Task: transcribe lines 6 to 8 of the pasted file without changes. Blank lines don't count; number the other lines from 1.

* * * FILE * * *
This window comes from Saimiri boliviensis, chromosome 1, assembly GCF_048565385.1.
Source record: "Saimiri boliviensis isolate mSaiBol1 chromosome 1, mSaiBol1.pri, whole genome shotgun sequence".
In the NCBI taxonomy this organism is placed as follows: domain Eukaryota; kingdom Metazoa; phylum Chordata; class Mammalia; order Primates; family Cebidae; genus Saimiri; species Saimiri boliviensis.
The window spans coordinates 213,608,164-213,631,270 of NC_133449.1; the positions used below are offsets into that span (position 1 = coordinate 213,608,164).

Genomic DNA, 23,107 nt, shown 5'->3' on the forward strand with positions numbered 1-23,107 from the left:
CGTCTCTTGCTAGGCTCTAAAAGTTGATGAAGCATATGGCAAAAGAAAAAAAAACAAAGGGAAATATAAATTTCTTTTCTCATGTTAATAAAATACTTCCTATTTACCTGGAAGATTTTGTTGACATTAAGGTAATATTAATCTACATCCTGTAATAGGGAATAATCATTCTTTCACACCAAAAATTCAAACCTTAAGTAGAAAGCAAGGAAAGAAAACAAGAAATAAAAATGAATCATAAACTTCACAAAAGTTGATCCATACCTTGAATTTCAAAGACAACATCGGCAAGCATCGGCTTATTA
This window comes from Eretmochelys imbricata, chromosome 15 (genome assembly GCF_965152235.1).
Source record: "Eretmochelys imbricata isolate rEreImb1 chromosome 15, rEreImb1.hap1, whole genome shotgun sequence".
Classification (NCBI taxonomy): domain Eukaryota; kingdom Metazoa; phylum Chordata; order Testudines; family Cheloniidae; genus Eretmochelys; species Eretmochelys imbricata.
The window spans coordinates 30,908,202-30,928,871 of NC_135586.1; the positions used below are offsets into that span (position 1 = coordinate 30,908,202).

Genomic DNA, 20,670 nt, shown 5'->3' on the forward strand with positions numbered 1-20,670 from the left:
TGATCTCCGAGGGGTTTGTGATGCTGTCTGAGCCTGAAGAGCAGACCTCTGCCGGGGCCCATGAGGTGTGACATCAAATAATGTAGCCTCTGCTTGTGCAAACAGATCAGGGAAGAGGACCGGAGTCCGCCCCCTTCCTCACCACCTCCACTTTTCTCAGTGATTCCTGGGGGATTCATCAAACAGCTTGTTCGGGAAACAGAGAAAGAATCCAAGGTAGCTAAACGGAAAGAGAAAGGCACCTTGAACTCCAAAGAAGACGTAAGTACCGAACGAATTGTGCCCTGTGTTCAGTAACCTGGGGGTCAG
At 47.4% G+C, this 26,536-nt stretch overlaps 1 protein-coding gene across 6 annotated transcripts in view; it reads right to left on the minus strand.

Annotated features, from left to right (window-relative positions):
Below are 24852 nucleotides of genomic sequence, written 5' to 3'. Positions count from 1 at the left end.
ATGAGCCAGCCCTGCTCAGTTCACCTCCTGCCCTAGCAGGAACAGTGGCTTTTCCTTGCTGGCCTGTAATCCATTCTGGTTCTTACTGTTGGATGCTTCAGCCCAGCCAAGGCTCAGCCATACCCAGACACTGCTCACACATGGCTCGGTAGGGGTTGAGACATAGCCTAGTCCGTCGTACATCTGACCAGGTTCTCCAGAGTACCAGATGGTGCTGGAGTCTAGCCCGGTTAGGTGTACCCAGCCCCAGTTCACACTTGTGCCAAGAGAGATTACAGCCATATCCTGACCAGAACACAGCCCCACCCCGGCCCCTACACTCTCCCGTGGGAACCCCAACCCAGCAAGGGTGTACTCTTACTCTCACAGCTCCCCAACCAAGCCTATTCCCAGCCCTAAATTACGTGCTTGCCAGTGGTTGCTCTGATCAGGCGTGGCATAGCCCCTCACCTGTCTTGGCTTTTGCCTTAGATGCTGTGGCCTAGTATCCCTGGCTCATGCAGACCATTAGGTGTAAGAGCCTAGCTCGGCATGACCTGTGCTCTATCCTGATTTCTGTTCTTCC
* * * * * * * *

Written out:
CGTCTCTTGCTAGGCTCTAAAAGTTGATGAAGCATATGGCAAAAGAAAAAAAAACAAAGGGAAATATAAATTTCTTTTCTCATGTTAATAAAATACTTCCTATTTACCTGGAAGATTTTGTTGACATTAAGGTAATATTAATCTACATCCTGTAATAGGGAATAATCATTCTTTCACACCAAAAATTCAAACCTTAAGTAGAAAGCAAGGAAAGAAAACAAGAAATAAAAATGAATCATAAACTTCACAAAAGTTGATCCATACCTTGAATTTCAAAGACAACATCGGCAAGCATCGGCTTATTA
This window comes from Eretmochelys imbricata, chromosome 15 (genome assembly GCF_965152235.1).
Source record: "Eretmochelys imbricata isolate rEreImb1 chromosome 15, rEreImb1.hap1, whole genome shotgun sequence".